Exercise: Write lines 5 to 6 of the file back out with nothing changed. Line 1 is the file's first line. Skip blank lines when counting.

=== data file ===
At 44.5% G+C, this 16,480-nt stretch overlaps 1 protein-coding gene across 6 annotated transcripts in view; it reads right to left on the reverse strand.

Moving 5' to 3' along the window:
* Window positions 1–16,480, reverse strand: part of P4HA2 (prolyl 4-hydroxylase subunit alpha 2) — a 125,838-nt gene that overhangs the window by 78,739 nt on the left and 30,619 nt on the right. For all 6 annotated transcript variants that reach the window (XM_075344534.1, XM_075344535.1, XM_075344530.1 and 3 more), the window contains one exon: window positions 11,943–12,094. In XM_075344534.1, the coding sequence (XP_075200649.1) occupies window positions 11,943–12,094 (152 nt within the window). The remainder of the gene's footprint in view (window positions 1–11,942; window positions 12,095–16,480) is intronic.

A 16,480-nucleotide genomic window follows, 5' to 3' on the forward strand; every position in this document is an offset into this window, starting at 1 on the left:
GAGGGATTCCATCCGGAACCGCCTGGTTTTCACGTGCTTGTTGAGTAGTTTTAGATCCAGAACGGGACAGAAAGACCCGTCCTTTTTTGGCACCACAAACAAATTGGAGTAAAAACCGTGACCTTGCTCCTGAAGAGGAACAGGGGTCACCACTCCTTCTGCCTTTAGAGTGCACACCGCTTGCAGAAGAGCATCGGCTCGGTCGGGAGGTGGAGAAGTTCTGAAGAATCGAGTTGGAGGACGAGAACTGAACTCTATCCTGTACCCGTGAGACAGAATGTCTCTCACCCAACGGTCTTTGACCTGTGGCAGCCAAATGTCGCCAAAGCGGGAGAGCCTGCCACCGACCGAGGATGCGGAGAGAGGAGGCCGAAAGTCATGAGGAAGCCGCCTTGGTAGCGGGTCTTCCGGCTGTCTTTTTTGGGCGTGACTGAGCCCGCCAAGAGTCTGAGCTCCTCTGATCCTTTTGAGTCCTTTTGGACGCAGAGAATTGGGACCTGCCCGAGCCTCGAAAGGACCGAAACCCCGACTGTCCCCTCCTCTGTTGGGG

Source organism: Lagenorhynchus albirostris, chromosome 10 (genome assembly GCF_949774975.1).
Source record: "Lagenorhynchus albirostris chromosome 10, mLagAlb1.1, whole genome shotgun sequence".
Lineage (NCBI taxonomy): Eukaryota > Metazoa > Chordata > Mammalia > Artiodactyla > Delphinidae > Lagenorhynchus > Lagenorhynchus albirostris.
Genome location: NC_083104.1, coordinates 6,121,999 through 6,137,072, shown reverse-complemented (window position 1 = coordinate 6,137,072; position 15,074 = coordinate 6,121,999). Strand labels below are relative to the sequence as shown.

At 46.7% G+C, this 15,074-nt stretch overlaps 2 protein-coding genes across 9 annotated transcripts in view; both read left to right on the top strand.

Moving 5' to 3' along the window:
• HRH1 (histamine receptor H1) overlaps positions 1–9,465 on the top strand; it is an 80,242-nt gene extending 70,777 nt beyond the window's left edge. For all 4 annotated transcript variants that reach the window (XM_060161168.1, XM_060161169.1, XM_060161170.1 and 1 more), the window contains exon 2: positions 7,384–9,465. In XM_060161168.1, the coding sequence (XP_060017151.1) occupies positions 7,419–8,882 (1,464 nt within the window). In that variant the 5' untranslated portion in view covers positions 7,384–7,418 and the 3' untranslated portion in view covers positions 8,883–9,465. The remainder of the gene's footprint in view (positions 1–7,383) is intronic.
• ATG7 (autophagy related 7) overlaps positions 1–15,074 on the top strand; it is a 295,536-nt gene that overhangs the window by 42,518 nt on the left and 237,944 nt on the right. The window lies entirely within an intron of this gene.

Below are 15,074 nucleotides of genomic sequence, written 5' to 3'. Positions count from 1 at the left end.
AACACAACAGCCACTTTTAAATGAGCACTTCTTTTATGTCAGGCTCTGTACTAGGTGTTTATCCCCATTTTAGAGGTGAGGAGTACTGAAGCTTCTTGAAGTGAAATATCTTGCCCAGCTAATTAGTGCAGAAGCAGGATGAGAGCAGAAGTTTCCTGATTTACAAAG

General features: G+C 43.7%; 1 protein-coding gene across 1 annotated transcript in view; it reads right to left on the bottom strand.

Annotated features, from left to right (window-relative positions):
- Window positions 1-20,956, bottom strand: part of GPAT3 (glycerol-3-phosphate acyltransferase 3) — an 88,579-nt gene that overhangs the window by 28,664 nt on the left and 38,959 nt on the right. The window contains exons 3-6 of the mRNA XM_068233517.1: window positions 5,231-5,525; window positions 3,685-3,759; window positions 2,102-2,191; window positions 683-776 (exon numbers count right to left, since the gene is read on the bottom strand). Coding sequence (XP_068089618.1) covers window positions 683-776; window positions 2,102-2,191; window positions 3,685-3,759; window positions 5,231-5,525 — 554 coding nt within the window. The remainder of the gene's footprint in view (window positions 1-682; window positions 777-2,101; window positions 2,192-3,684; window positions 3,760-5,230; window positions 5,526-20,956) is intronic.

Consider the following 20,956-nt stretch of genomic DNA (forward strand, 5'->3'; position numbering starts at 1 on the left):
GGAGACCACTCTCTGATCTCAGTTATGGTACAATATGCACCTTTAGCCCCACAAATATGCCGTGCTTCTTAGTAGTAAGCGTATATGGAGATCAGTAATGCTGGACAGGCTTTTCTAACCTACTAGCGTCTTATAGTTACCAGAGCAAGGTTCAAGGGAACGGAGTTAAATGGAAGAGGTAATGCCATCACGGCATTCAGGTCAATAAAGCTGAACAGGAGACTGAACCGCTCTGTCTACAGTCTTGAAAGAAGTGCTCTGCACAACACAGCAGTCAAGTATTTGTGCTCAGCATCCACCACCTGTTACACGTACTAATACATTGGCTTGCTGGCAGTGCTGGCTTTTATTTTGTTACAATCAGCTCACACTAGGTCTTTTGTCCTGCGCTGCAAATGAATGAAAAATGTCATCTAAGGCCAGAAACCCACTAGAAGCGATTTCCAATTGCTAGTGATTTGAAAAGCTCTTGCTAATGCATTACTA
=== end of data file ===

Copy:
GAGGGATTCCATCCGGAACCGCCTGGTTTTCACGTGCTTGTTGAGTAGTTTTAGATCCAGAACGGGACAGAAAGACCCGTCCTTTTTTGGCACCACAAACAAATTGGAGTAAAAACCGTGACCTTGCTCCTGAAGAGGAACAGGGGTCACCACTCCTTCTGCCTTTAGAGTGCACACCGCTTGCAGAAGAGCATCGGCTCGGTCGGGAGGTGGAGAAGTTCTGAAGAATCGAGTTGGAGGACGAGAACTGAACTCTATCCTGTACCCGTGAGACAGAATGTCTCTCACCCAACGGTCTTTGACCTGTGGCAGCCAAATGTCGCCAAAGCGGGAGAGCCTGCCACCGACCGAGGATGCGGAGAGAGGAGGCCGAAAGTCATGAGGAAGCCGCCTTGGTAGCGGGTCTTCCGGCTGTCTTTTTTGGGCGTGACTGAGCCCGCCAAGAGTCTGAGCTCCTCTGATCCTTTTGAGTCCTTTTGGACGCAGAGAATTGGGACCTGCCCGAGCCTCGAAAGGACCGAAACCCCGACTGTCCCCTCCTCTGTTGGGG

Source organism: Lagenorhynchus albirostris, chromosome 10 (genome assembly GCF_949774975.1).